HONG KONG—Shares in sourcing giant Li & Fung Ltd.’s Global Brands Group spin-off made a disappointing debut on the Hong Kong Stock Exchange Wednesday, shedding nearly 14 percent of their value in their first day of trade.
Global Brands’ shares slid almost 14 percent from their opening price of 2.09 Hong Kong dollars, or $0.27 per share, to end the day at 1.80 Hong Kong dollars, or $0.23, as Hong Kong’s overall Hang Seng index closed down 1.55 percent.
Li & Fung, historically a sourcing company, announced on March 20 that it was preparing for the spin-off of its global brands and licensing business. Li & Fung is not raising any new capital through the operation. Each Li & Fung shareholder received one Global Brands Group share for every share it owns in Li & Fung.
While the offer failed to impress investors, Bruce Rockowitz, who resigned as Li & Fung’s president and chief executive officer earlier this week to become ceo of Global Brands Group, was eager to talk up the merits of the operation.
“By separating we can grow faster on both sides,” Rockowitz said Wednesday.
“There was always a concern in the past that if our brand business got too big, our customers on the sourcing side would feel uncomfortable that we’re becoming a brand company instead of a sourcing company. Because we were afraid of upsetting our own customers, we didn’t grow the business [as much as we would have liked],” Rockowitz said.
By spinning off into an independent company, Global Brands won’t have to be so concerned about such competing interests and will be free to open more stores or pursue more advertising, things Li & Fung shied away from in the past, Rockowitz argued.
“We felt the only way to be free and really do the right things to build the business would be to spin off,” he explained. As an example, he noted that Global Brands, a $3.3 billion brand company, has only 4 stores. “I don’t think there’s any other brand company like this,” he said.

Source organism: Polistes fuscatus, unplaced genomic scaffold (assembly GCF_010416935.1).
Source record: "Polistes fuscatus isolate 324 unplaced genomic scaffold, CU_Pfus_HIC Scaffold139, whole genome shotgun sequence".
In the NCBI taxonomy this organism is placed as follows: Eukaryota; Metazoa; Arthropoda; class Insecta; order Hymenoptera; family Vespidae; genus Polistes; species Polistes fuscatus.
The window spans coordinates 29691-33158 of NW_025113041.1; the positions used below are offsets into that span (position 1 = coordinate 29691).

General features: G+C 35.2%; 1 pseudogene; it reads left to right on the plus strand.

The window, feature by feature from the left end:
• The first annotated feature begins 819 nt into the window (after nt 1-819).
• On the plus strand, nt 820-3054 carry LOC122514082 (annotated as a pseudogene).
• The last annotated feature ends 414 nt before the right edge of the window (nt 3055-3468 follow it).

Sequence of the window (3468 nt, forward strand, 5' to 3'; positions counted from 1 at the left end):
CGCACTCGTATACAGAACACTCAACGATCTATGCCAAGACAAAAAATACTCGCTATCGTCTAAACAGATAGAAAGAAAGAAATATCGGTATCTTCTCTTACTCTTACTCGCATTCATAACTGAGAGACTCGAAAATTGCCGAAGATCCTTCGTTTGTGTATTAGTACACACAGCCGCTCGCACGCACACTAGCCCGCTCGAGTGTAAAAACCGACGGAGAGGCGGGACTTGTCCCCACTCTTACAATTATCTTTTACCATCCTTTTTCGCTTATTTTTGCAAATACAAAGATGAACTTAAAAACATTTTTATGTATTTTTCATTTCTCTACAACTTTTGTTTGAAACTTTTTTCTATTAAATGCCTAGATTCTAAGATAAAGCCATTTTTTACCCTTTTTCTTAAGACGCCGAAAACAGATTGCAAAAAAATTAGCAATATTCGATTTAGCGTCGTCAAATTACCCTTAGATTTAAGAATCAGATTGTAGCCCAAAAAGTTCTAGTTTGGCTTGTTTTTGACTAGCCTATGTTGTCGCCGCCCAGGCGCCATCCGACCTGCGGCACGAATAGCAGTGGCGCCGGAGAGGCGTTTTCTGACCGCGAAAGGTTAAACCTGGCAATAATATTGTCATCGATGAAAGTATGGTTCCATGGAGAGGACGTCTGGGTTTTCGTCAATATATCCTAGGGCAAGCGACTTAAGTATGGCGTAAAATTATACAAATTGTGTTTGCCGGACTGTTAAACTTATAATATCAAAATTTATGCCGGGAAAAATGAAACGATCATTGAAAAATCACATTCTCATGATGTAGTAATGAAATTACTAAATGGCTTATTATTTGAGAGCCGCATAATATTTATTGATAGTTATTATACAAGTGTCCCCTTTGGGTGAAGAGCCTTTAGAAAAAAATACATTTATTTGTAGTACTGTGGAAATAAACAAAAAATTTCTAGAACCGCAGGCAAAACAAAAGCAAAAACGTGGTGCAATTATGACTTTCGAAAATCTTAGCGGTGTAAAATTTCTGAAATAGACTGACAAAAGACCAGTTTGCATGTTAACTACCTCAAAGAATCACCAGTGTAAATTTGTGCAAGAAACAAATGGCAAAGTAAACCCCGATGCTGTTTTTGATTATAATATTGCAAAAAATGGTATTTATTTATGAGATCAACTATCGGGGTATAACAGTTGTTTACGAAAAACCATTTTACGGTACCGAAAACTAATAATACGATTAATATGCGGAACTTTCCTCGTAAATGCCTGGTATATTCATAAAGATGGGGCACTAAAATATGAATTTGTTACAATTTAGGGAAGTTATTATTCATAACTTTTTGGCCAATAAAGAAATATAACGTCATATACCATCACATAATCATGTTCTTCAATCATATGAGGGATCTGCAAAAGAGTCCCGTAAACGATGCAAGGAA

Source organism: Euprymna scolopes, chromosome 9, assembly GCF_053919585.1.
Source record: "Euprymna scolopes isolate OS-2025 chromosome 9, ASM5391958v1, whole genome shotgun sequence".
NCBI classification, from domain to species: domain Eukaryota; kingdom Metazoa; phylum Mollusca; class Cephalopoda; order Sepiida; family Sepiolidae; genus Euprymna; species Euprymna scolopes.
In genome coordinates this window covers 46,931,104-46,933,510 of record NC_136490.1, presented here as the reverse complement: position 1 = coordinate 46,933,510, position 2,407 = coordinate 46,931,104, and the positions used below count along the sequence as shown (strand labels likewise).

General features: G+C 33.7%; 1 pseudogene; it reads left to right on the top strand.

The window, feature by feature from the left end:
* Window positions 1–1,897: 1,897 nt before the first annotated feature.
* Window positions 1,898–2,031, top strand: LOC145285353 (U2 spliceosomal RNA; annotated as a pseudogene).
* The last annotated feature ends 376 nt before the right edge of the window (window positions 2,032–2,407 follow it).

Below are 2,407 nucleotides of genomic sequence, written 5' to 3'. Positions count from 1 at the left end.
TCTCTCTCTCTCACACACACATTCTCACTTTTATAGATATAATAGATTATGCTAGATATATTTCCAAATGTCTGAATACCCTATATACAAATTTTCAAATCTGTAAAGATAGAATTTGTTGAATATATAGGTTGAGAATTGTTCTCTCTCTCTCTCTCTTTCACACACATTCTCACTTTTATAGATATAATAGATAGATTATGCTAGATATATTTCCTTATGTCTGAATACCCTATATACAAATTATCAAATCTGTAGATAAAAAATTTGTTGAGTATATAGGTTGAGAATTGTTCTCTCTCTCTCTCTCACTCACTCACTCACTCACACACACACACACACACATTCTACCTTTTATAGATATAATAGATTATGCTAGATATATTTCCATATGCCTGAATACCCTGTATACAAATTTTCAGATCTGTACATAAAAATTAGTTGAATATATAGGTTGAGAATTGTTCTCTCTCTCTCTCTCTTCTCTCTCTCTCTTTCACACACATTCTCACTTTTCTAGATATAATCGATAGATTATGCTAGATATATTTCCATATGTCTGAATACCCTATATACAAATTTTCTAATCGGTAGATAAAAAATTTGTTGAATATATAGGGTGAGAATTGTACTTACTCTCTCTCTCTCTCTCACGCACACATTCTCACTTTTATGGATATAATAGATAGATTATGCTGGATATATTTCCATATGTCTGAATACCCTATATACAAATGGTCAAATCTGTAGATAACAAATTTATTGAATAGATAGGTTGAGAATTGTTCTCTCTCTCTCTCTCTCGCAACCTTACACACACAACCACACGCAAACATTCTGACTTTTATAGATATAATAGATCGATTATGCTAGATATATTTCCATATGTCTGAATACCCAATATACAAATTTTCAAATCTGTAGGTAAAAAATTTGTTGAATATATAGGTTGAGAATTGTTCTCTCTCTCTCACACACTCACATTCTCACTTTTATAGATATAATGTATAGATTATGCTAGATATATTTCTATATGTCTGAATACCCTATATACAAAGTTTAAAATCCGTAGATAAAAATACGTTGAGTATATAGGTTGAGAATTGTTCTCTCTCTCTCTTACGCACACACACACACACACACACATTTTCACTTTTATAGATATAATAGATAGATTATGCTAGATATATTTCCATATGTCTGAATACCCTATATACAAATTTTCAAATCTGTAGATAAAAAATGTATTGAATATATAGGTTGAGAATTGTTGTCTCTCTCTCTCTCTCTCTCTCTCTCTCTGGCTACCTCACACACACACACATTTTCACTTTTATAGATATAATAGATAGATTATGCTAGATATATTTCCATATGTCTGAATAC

Though now separate, Global Brands and Li & Fung will continue to be connected with “at least” 50 percent of Global Brands’ sourcing to be done through Li & Fung. In reality, the figure is closer to 80 percent, executives said.
“Over the years, this business has grown rapidly with sales over $3 billion, Global Brands has reached the point where it should be listed in its own right. We are confident that Global Brands will develop into a major player in the global brand and fashion space worldwide,” Li & Fung chairman William Fung said during the listing ceremony at the Hong Kong stock exchange Wednesday morning.
The impetus to spin off Li & Fung’s brand portfolio started as early as three years ago but was put on hold for some time while the company restructured its North American business. “We hope to make sure that the things that went wrong in the past don’t go wrong in the future. It is more volatile, but it’s a higher-margin business, so I think it’s an opportunity for investors to make their decision,” Rockowitz said in March.
Global Brands has a portfolio of more than 350 brands of which 80 percent are licensed brands in which the company enters into 2 to 8 year licensing arrangements. The remainder are “controlled” brands that are either owned outright by the company or under a long-term agreement of at least 10 years. The controlled brands portfolio is fairly new, added on in the last 5 years. Brands in the portfolio include Frye, Spyder, licensed characters from Disney, Coach, Juicy Couture and Calvin Klein.
Li & Fung has been known to be quite active in the acquisitions space but Rockowitz said that for both Li & Fung and Global Brands, the focus would be on organic growth for the next three years. He also said that the company is not looking at any particular acquisitions at the moment.
Analysts have mixed views on the spin-off. Aaron Fischer of CLSA wrote in a note last week that Global Brands is “now ready for a life of its own” and sees potential for the company to upgrade the license portfolio as well as greater potential for a ‘big win’ in the controlled brands division if one of the brands becomes a big hit.” Fischer has a buy rating on Li & Fung.
Taking a more pessimistic view is UBS analyst Spencer Leung who noted in May that Global Brands is taking on a higher proportion of Li & Fung’s liabilities – or 48 percent of the group’s net debt even though its size makes up only 15 percent of Li & Fung earnings before interest and taxes. Leung also noted that Global Brands faces increasing challenges in the private label business in the U.S.
Global Brands’ largest market is the U.S., making up about 85 percent of revenue. The company is “cautiously optimistic” on the outlook in North America, said Global Brands president Dow Famulak who noted that the market is starting to turn with categories such as white goods, home goods, large purchases and automobiles starting to turn. Apparel usually follows.
“It’s not wild growth but we’re seeing some very good steady growth,” Famulak said, forecasting “steady and continued growth.”